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pant1

[pant] /pænt/
verb (used without object)
1.
to breathe hard and quickly, as after exertion.
2.
to gasp, as for air.
3.
to long with breathless or intense eagerness; yearn:
to pant for revenge.
4.
to throb or heave violently or rapidly; palpitate.
5.
to emit steam or the like in loud puffs.
6.
Nautical. (of the bow or stern of a ship) to work with the shock of contact with a succession of waves.
Compare work (def 24).
verb (used with object)
7.
to breathe or utter gaspingly.
noun
8.
the act of panting.
9.
a short, quick, labored effort at breathing; gasp.
10.
a puff, as of an engine.
11.
a throb or heave, as of the breast.
Origin
late Middle English
1400-1450
1400-50; late Middle English panten < Middle French pant(a)is(i)er < Vulgar Latin *phantasiāre to have visions < Greek phantasioûn to have or form images. See fantasy
Related forms
pantingly, adverb
unpanting, adjective
Synonyms
1. puff, blow. Pant, gasp suggest breathing with more effort than usual. Pant suggests rapid, convulsive breathing, as from violent exertion or excitement: to pant after running for the train. Gasp suggests catching one's breath in a single quick intake, as from amazement, terror, and the like, or a series of such quick intakes of breath, as in painful breathing: to gasp with horror; to gasp for breath. 3. thirst, hunger.
Dictionary.com Unabridged
Based on the Random House Dictionary, © Random House, Inc. 2014.
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Examples from the web for panting
  • After a bit of heaving and panting, out pops the egg.
  • We plod over to a metal shed to meet a pig: a pregnant sow panting on her side in a thick metal cage.
  • There are business academics right now panting for your cheque.
  • He plays his designated role in turn: wagging his tail, rolling on his back, panting eagerly in anticipation of attention.
  • The farmers called out to the panting beasts over the clangor of the huge cowbells around their necks.
  • She tossed a fish eye and then a jawbone to the husky standing, panting at her feet.
  • They smile, then stagger on at full speed, panting and pouring sweat.
  • In the end, the herd escaped over the ridge, and the wolf was left panting and gulping snow.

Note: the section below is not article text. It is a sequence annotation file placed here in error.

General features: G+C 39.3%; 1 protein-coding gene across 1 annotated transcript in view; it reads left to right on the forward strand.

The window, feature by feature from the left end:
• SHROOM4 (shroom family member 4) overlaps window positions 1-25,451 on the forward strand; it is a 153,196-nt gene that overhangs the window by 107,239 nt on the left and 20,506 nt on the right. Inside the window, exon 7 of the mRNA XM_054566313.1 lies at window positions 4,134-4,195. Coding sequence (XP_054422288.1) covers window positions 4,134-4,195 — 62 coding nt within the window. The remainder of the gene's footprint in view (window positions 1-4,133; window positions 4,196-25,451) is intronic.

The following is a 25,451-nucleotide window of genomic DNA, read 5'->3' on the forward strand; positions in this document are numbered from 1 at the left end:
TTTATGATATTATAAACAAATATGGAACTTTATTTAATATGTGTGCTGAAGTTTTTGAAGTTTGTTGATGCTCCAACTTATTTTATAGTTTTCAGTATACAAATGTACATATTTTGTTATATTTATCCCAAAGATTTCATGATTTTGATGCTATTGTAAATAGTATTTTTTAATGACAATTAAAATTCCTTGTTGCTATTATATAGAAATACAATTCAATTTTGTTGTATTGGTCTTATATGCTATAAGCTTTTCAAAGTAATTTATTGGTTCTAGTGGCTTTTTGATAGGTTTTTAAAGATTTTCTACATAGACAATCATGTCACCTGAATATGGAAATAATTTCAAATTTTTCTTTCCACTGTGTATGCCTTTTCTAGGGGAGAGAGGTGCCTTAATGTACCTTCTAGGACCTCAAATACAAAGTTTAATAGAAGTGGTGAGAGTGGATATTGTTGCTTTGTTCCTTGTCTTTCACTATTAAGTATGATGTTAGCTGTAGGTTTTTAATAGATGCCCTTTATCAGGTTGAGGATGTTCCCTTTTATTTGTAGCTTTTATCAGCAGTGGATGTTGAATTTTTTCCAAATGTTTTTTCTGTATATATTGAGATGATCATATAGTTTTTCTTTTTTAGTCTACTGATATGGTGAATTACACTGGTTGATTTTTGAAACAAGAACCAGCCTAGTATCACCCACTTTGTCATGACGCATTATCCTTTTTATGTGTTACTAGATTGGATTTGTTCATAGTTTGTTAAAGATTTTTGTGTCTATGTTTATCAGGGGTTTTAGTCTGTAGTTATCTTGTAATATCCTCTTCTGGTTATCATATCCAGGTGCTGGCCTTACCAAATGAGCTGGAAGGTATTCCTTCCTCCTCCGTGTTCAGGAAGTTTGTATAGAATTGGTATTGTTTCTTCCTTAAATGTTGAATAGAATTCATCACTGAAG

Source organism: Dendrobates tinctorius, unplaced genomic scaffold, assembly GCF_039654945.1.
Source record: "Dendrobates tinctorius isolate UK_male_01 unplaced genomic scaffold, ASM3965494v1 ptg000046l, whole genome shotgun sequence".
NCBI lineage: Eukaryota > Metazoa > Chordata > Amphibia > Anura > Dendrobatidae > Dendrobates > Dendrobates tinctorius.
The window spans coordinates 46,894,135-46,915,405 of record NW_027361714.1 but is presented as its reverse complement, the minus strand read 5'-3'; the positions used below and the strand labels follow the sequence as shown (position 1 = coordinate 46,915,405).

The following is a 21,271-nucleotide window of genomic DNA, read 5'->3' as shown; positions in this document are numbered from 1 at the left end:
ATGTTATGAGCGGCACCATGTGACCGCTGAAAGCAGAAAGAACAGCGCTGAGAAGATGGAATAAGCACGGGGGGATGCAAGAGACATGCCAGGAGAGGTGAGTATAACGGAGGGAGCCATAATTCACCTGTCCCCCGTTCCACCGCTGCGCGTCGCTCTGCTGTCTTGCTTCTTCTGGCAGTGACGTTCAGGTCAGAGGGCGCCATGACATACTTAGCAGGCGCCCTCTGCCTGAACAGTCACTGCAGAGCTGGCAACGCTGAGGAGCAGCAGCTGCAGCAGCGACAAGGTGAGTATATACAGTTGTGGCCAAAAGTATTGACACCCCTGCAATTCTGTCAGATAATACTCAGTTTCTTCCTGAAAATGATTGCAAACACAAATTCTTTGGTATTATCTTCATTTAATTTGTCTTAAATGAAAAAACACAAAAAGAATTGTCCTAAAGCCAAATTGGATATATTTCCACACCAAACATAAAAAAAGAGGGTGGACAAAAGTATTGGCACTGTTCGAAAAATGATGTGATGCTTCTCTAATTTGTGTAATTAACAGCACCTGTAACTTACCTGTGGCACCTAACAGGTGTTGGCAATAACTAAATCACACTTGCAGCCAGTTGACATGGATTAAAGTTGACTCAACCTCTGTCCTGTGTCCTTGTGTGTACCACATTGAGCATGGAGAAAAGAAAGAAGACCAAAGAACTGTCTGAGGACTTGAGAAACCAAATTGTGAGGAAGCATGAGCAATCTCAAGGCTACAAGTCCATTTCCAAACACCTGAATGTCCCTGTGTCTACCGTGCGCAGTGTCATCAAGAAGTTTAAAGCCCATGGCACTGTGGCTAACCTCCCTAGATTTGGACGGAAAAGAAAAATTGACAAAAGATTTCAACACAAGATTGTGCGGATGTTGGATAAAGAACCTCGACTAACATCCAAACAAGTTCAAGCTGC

• In the cold their panting breath spills out in plumes.
  • She starts racing around the bed nervously, panting and trying desperately to get our attention by nudging each of us.
British Dictionary definitions for panting

pant

/pænt/
verb
1.
to breathe with noisy deep gasps, as when out of breath from exertion or excitement
2.
to say (something) while breathing thus
3.
(intransitive) often foll by for. to have a frantic desire (for); yearn
4.
(intransitive) to pulsate; throb rapidly
noun
5.
the act or an instance of panting
6.
a short deep gasping noise; puff
Word Origin
C15: from Old French pantaisier, from Greek phantasioun to have visions, from phantasiafantasy
Collins English Dictionary - Complete & Unabridged 2012 Digital Edition
© William Collins Sons & Co. Ltd. 1979, 1986 © HarperCollins
Publishers 1998, 2000, 2003, 2005, 2006, 2007, 2009, 2012
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Word Origin and History for panting

pant

v.

mid-15c., perhaps a shortening of Old French pantaisier "gasp, puff, pant, be out of breath, be in distress" (12c.), probably from Vulgar Latin *pantasiare "be oppressed with a nightmare, struggle for breathing during a nightmare," literally "to have visions," from Greek phantasioun "have or form images, subject to hallucinations," from phantasia "appearance, image, fantasy" (see phantasm). Related: Panted; panting.

n.

"a gasping breath," c.1500, from pant (v.).

Online Etymology Dictionary, © 2010 Douglas Harper
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panting in Medicine

pant (pānt)
v. pant·ed, pant·ing, pants
To breathe rapidly and shallowly.

The American Heritage® Stedman's Medical Dictionary
Copyright © 2002, 2001, 1995 by Houghton Mifflin Company. Published by Houghton Mifflin Company.
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Encyclopedia Article for panting

a method of cooling, used by many mammals, most birds, and some reptiles, accomplished by means of the evaporation of water from internal body surfaces. As the animal's body temperature rises, its respiration rate increases sharply; cooling results from the evaporation of water in the nasal passages, mouth, lungs, and (in birds) air sacs. Like other forms of evaporative cooling (e.g., perspiration), panting expends large amounts of water, which must be replaced if the animal is to maintain effective heat regulation.

Learn more about panting with a free trial on Britannica.com
Encyclopedia Britannica, 2008. Encyclopedia Britannica Online.
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